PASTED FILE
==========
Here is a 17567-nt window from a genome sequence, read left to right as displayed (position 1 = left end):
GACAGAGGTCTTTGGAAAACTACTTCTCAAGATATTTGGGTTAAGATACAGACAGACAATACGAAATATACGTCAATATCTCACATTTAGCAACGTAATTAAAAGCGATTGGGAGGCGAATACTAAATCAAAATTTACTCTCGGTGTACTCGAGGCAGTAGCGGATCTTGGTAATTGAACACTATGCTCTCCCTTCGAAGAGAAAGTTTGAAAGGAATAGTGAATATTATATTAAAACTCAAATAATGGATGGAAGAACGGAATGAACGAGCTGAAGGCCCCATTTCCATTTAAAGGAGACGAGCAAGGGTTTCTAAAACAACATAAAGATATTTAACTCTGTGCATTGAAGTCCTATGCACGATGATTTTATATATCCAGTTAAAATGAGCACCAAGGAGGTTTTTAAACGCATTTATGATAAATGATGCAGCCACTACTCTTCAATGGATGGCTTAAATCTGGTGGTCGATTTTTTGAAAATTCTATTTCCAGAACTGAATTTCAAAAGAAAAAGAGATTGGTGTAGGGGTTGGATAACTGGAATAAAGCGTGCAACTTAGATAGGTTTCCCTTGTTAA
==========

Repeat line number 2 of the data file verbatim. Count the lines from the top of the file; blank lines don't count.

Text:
GACAGAGGTCTTTGGAAAACTACTTCTCAAGATATTTGGGTTAAGATACAGACAGACAATACGAAATATACGTCAATATCTCACATTTAGCAACGTAATTAAAAGCGATTGGGAGGCGAATACTAAATCAAAATTTACTCTCGGTGTACTCGAGGCAGTAGCGGATCTTGGTAATTGAACACTATGCTCTCCCTTCGAAGAGAAAGTTTGAAAGGAATAGTGAATATTATATTAAAACTCAAATAATGGATGGAAGAACGGAATGAACGAGCTGAAGGCCCCATTTCCATTTAAAGGAGACGAGCAAGGGTTTCTAAAACAACATAAAGATATTTAACTCTGTGCATTGAAGTCCTATGCACGATGATTTTATATATCCAGTTAAAATGAGCACCAAGGAGGTTTTTAAACGCATTTATGATAAATGATGCAGCCACTACTCTTCAATGGATGGCTTAAATCTGGTGGTCGATTTTTTGAAAATTCTATTTCCAGAACTGAATTTCAAAAGAAAAAGAGATTGGTGTAGGGGTTGGATAACTGGAATAAAGCGTGCAACTTAGATAGGTTTCCCTTGTTAA